Lying to my friends, and other facts of growing up disabled
This isn't my usual blog post. I wrote prose about my experience of social alienation as a result of disability. This is very personal. I'm tired of the shame that comes with the "weird" bodily functions that happen when you're disabled. I want people, especially abled and chronically healthy people, to know that shaming people for the effects of their disabilities or illnesses is a shitty thing to do – shittier than our pants at the end of the day. Content warning: eating disorder mention; some graphic descriptions of abnormal anatomy.
I am eight years old. Class goes to P.E., where we run, where a friend tells me I "run like a handic*pped person." I can never finish those mile runs. My knees and ankles don’t move right. It hurts. Doesn’t it hurt for everyone? It hurts for everyone, I tell myself. I lie.
I am nine years old. We go to recess. I couldn’t hold it.
Why does it look like you peed your pants?
I lie. My dog drooled on them.
My dog drools on my clothes too, they say. I sigh in relief.
I am eleven years old. Musical theater is my favorite course in school. We line up outside for our third hour of rehearsal that day. Friends tell jokes. I just pissed myself from laughing. I tie a sweater around my waist and lie: I had my period unexpectedly. So relatable.
I am thirteen years old. A girl invited me for a sleepover. We sit on her bedroom floor listening to music, eating pizza, gossiping. I lie to her.
My soda spilled! I’ll clean it up. Sorry about that.
She doesn’t say anything and I pretend it never happened. I know she knows.
Hello, Doctor. I am thirteen and I keep pissing myself. When will I stop pissing myself?
Drink less caffeine and do kegels.
I stop eating and it gets worse.
I am fourteen years old. I’m on a date with a boy. We walk around the local park. It hurts a lot, but the doctor said nothing was wrong with my ankle. We flirt. My flirting is encased with a lie – that implicit lie saying I’m not in pain and I’m totally fine. I wake up that night and toss back advil. It doesn’t help.
I am fifteen years old. I have a seizure and break my shoulder, dislocate it. People can see a cast that tells them, "I can’t do things, at least for right now." I want to go to that party, but not with this giant thing around my waist. I lie. I post a picture with me laughing about it. It’s funny. I need help to shower and dress myself. I didn’t want to go anyway, I lie. It’s funny. I can’t move my arm for a month and a half.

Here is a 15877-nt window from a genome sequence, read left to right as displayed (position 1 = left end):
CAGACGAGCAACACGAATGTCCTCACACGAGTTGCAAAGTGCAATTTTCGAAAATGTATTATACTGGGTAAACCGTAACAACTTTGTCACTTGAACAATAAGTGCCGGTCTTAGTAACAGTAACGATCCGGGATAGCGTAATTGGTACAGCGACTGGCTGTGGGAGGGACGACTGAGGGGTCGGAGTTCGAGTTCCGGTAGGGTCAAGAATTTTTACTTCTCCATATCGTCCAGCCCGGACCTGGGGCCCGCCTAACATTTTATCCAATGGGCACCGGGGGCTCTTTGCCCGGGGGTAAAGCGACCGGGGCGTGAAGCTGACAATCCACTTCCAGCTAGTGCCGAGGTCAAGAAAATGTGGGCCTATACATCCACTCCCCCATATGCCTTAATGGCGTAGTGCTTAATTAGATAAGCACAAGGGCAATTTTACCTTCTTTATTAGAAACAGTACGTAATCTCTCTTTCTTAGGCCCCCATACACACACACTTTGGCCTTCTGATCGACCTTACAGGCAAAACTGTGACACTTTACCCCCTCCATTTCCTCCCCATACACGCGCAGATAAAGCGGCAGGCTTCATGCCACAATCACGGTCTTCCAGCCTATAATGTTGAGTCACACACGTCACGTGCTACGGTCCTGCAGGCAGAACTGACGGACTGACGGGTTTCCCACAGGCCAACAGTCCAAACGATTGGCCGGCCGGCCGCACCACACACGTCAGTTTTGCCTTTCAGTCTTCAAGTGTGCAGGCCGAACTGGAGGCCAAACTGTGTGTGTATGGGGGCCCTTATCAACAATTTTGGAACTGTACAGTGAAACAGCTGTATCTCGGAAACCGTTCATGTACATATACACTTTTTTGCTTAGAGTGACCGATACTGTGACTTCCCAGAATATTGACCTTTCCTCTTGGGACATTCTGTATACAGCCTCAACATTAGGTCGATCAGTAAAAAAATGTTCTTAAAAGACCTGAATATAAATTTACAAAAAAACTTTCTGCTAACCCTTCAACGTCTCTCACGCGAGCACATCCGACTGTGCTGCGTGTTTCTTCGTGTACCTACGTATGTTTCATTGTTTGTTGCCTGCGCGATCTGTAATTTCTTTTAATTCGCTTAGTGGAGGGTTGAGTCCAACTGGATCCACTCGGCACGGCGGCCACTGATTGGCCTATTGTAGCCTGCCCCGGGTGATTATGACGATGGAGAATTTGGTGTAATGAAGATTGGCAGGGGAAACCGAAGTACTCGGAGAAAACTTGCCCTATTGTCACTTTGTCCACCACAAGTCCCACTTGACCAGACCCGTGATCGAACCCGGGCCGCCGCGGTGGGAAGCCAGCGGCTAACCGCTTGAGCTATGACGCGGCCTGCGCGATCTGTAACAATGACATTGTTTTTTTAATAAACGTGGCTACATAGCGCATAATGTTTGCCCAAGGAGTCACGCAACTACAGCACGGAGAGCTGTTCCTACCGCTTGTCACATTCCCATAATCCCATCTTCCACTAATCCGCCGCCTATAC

I am seventeen years old. Hello again, Doctor. What’s wrong with me now? My rectum pops out when I take a shit. It’s called a mucosal prolapse.
Just stop straining.
When I stopped abusing laxatives, it got better. I don’t have to push it in. But it never went away. Friends ask why I take so long in the bathroom. I’m just on my phone like a normal teenager, I lie. I have to push it in. Sorry, I got distracted! I lie. I got distracted pushing part of my rectum back into my body. Oopsy.
I am eighteen years old. I’m at university. We’re all excited about parties, and I’m also excited to learn. Friends dance into the early morning together. I leave at midnight, drunkenly stumbling onto the soft white ground. Where is my dorm? There it is. I told them I was very tired. That was a lie. My shoes are digging into my soul. My body sleeps until two pm without my approval. Why am I so tired?
I’m nineteen years old. We took edibles and got too high. My friend and I cackle. I piss myself, staining my new mattress pad. It’s because I’m high. I lie. It’s because I’m high. I’m normal. Everyone pisses themselves when they’re drunk or high. I lie to myself and shrink.
I am twenty years old. The bathroom in my house, the one adjacent to my room, has mold. We ask someone to tear up the tiles with a jackhammer. He roars a few feet from my head at 8 am. I sleep soundly until 1 pm. That’s so funny, I lie. I sleep so deeply, it must be that I need it. I lie to myself.
All the classes on my schedule are deeply interesting. I feel lucky to learn and learn and learn. I want to devour the information, and I almost succeed. I sleep through my final. I sleep through another final. I lie.
Dear professor, I have a sleep disorder. I slept through construction during the summer.
The truth is, Dear doctor, do I have a sleep disorder? I’m scared. I don’t know why I can’t wake up. Please help. I want to wake up.
I am twenty-one. I live with my boyfriend. My doctor gives me oxybutynin for something called neurogenic bladder; she says that it can happen with Ehlers-Danlos Syndrome. Interesting, I lie. I already knew about that. It’s my fault, other doctor said ten years ago. It’s my fault, I said. Now it’s not my fault. It’s not my fault. I think I’m lying to myself, but I’m not.
My boyfriend is so so funny. He tells jokes. I skip a dose. He makes me laugh and I pee all over our new couch.
I hide, but I don’t lie. He cleans it up and tells me he loves me. Why am I hiding? It’s okay, it’s okay. He’s not lying. He’s not lying? He’s not lying. Wow. What do you mean it’s okay?
I am gross. I am like an untrained child.
I know. But I am gross.
You’re not gross. It’s just pee.
Oh. wow. Is it okay? Is it okay? Am I okay? Is this okay? Am I okay? Am I okay to you? Am I okay to others? Will they still like me if I piss myself? Will you still like me if I piss myself? It’s not my fault. This pill helps me. It makes my eyes so dry when I wake up and it makes me okay. It makes me okay to others because it means I won’t pee myself in the cereal aisle at Trader Joe’s ten feet from the bathroom. I’m sorry. Thank you. It’s okay? Okay. Okay. You will still like me if I piss myself.